Other than a wheel assembly, only small pieces of debris could be seen spread over a small area in the parking lot of Chehalis Collision Center. / Courtesy photo by Bill Klumbs
By Sharyn L. Decker
Lewis County Sirens news reporter
CHEHALIS – The small plane that crashed and burned last night near the airport in Chehalis was a three-quarter-sized replica of a popular WWII fighter plane, just put back together after being purchased and trailered in from out of the area.
The P5151 Mustang was piloted by a Centralia-Chehalis area resident who rented a hangar less than two weeks ago, Chehalis-Centralia Airport Manager Allyn Roe said.
“They spent the past week and a half getting the airplane reassembled,” Roe said. “I had not seen this plane fly, so I do not not know if it was its first flight or not.”
The pilot, a man whose identity has not been released, was killed when shortly after take off, the aircraft slammed into a fenced parking lot across Interstate 5 from the airport.
The crash into or just in front of two parked trucks included at least two explosions and a fire that burned very, very hot, according to neighbors and the fire chief.
It basically disintegrated, Chehalis Police Department Chief Glenn Schaffer said. “There was nothing left on the ground to indicate what type it was.”
Lewis County Coroner Warren McLeod confirmed the pilot was a Lewis County resident and said an autopsy will be conducted tomorrow. He’s been in contact with the family, McLeod said.
Police said the pilot’s family was at the airport before take off and also briefly at the crash scene.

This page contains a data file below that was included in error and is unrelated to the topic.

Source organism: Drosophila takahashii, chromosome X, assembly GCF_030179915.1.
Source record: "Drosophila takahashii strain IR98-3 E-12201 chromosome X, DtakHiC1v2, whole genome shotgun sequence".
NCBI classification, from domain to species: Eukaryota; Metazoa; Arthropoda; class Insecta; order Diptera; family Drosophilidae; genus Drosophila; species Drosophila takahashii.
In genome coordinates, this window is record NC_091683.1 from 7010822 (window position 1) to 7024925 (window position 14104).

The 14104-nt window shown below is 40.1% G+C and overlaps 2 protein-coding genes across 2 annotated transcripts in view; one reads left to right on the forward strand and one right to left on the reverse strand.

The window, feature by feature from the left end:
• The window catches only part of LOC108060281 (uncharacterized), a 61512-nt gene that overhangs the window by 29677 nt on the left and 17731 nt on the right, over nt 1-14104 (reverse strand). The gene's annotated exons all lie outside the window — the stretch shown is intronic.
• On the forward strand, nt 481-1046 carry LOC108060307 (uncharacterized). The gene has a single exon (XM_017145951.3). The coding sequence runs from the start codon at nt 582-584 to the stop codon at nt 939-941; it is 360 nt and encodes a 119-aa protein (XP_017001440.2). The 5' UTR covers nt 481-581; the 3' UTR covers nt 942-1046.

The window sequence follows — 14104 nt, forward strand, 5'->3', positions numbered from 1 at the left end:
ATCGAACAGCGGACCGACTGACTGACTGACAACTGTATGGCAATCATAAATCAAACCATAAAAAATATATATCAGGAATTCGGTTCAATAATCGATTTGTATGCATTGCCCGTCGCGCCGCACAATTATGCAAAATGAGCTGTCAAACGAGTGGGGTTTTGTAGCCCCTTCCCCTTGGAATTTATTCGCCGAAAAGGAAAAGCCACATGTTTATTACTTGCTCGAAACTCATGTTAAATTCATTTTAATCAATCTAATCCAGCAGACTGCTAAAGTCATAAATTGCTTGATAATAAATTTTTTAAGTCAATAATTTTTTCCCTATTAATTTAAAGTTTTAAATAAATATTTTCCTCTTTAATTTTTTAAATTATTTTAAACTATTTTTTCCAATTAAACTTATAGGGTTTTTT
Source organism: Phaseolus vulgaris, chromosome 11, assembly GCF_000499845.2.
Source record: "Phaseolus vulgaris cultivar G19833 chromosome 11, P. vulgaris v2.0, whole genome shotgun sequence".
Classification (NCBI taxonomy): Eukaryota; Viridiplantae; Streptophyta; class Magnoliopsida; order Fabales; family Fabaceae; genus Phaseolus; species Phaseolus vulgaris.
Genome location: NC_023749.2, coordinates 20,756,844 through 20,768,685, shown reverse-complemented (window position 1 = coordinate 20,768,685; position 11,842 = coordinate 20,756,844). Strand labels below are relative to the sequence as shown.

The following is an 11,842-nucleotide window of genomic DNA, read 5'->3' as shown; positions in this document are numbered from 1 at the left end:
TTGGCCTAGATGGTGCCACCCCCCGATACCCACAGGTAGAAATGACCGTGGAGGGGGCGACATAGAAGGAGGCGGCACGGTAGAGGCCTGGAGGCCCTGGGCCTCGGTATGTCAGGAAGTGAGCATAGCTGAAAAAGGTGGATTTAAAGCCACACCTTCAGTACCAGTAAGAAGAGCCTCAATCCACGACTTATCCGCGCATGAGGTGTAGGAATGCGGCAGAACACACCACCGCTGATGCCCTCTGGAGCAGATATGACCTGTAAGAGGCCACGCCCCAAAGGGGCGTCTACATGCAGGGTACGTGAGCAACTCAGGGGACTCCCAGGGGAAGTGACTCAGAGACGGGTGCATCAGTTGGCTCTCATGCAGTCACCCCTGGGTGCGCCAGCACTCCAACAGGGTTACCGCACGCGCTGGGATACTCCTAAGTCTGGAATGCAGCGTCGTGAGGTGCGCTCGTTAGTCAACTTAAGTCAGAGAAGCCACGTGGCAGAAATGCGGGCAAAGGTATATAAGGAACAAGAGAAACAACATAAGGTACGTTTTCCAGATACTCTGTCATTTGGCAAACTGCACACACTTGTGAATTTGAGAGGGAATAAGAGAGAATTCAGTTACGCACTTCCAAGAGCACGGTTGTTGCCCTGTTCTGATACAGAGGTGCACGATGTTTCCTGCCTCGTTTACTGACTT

The victim’s name will be released after he makes final positive identification through dental records or DNA, McLeod said.
The last fatal aircraft accident in the Chehalis-Centralia area was in 1991, according to Roe.
Roe said the short flight was witnessed by an out-of-the-area corporate jet pilot, who described the small plane as taking off to the north and really not going any higher than about 100 feet.
“Essentially it appeared that it was struggling to climb and gave an indication the motor was stalling,” Roe related.
It headed east instead of the normal traffic pattern of going west, Roe said, always in a right-hand turn.
“And then it rolled into what we describe as a knife edge,” he said. “One wing up, and one wing down.”
It was just before 7 p.m. when firefighters and police were dispatched to the fire just east of the freeway, along Maryland Avenue.
The Federal Aviation Administration and National Transportation Safety Board are investigating.
Allen Kenitzer, an FAA spokesperson, said the aircraft is classified an experimental plane, meaning it was built by an individual and not a factory. The NTSB is the lead agency, he said.
No one on the ground was injured as it landed inside the fenced area of Chehalis Collision Center, a repair business.
“So nobody else was hurt,” Chief Schaffer said. “Whether that was a conscious decision by the pilot, I don’t know.
“But we’re fortunate and thankful that was the case.”
Schaffer said the business had a security camera pointed toward the area where the plane landed. It’s not information that will help police with their part of the investigation though, he said.
“We let the NTSB know, and pointed them in that direction,” Schaffer said.
Peter Knudson, a spokesperson for the NTSB, said an investigator was at the scene gathering information.
The pilot was not in communication with air traffic control, but the investigator spoke to at least one witness who said after takeoff, the plane appeared to be unstable, sort of pitching and rolling, Knudson said.
A preliminary report describing the facts and circumstances ought to be available within about 10 business days, he said, but the average length of an investigation is 12 months.